Nitrate levels are regularly monitored in drinking water to ensure compliance with EPA standards. WETLAB regularly tests for Nitrate, Nitrite, and Total Nitrogen concentration in water and soils using a variety of methods, including EPA 300.0, EPA 353.2, and EPA 9056. But how does increased Nitrogen load in drinking water occur, and what are the possible health risks associated with high levels?
Increased Nitrogen concentration in surface water is observed in areas with fertilizer runoff, often from agricultural areas. Increased Nitrogen concentration in ground water is also observed in areas with farming, and areas with high concentrations of septic systems. In farming and agricultural areas, fertilizers (such as potassium nitrate and ammonium nitrate) are essential for growing crops, but decompose into the soil to increase nutrient concentration. This is also observed from decomposing animal manure, and from decomposing human sewage from septic tanks.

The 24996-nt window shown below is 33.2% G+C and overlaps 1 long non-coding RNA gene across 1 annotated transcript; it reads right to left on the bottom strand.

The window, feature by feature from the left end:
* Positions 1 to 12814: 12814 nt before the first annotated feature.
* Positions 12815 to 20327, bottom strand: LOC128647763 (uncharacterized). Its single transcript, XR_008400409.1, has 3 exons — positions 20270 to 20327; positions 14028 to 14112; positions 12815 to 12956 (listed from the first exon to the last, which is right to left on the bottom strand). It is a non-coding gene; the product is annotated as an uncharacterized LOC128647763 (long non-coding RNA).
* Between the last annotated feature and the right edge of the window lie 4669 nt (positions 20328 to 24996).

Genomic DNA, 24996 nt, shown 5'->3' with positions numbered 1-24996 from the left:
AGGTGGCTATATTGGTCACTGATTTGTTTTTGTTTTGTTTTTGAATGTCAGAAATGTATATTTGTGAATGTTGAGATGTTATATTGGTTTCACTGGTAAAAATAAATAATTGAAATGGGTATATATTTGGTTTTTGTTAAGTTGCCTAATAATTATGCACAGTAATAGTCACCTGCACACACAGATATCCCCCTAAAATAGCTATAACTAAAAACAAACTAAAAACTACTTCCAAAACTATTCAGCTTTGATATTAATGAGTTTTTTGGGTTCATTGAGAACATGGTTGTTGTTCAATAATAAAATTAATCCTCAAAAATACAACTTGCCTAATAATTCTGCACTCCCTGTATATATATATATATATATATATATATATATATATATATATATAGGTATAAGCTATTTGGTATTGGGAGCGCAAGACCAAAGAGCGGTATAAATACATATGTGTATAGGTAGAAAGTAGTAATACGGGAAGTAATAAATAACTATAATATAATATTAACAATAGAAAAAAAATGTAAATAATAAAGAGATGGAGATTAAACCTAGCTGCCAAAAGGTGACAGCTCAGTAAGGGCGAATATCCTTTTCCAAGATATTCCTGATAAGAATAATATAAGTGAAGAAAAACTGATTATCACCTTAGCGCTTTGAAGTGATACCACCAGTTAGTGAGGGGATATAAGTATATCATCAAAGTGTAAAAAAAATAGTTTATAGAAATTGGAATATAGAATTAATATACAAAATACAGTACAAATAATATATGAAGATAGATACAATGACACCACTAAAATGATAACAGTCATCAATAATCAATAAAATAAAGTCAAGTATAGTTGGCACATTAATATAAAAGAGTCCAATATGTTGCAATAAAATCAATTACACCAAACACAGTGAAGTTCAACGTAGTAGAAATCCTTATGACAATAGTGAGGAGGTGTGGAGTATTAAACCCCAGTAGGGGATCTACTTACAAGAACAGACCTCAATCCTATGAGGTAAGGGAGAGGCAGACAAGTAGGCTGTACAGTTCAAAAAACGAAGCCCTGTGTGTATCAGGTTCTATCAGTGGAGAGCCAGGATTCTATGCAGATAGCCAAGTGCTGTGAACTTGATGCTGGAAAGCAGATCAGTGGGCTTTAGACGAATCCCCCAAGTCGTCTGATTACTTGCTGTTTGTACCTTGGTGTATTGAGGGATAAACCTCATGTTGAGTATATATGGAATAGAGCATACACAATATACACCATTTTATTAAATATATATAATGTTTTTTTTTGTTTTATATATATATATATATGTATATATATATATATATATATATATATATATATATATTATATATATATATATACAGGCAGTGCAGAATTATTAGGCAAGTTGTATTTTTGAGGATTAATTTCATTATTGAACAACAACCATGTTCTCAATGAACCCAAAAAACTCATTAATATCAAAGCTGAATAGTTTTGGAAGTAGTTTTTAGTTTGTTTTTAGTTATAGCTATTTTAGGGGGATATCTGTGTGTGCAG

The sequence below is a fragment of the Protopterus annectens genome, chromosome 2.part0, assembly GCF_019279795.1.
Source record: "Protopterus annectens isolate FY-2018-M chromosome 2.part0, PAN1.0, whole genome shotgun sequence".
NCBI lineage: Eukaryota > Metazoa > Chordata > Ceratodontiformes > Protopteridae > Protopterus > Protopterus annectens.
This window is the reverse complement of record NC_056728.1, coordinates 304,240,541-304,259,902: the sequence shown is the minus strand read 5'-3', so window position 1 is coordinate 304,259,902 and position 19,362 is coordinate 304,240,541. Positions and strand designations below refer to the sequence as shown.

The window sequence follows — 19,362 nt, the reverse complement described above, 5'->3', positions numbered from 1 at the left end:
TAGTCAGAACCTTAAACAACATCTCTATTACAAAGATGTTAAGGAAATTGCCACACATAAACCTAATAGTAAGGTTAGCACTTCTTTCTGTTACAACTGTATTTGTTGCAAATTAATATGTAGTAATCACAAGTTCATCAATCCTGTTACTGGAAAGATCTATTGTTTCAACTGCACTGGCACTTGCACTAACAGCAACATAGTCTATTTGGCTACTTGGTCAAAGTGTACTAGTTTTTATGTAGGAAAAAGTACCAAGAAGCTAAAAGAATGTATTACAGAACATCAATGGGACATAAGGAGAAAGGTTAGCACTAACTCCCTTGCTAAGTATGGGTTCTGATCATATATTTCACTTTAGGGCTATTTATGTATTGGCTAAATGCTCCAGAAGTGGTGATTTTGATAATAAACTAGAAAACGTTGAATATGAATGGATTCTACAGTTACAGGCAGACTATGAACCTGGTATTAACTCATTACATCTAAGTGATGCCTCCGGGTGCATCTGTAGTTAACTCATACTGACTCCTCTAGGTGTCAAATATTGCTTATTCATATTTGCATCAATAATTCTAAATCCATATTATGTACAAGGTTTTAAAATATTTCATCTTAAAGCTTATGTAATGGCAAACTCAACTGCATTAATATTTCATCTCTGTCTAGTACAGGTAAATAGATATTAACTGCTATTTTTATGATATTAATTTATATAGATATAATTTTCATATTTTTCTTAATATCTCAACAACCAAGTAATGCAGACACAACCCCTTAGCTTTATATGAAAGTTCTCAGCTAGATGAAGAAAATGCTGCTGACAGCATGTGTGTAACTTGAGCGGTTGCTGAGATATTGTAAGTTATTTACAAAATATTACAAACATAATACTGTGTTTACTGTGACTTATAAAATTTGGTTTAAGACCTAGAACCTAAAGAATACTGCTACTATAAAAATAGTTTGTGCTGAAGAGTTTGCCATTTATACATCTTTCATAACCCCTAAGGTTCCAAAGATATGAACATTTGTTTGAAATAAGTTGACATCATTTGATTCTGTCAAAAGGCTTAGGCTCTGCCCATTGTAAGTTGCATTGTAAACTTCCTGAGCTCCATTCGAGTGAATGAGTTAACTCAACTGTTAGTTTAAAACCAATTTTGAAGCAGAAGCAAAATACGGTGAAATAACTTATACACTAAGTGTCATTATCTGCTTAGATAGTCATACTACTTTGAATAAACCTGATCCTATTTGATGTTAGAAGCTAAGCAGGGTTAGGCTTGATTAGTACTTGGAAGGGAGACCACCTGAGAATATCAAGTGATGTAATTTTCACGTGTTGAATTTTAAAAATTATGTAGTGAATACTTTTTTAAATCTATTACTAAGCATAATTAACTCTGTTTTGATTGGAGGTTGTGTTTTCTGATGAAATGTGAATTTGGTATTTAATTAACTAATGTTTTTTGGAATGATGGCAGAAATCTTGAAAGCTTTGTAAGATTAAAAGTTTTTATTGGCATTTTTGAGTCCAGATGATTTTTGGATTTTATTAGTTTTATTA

This increased Nitrogen concentration is often referred to as “Nutrient Pollution,” as Nitrogen and various other elements are essential to our soils and atmosphere, but can cause problems when the concentration reaches a certain threshold. The EPA has defined this threshold for Nitrate as 10.0 mg/L, and for Nitrite as 1.0 mg/L. Potential health effects from increased Nitrogen concentration are most often seen in infants less than 6 months old, resulting in methemoglobinemia, a temporary blood disorder referred to as “blue baby syndrome.” Adults are usually not as susceptible to this condition.
More information about Nitrate contamination in drinking water can be found through the EPA here.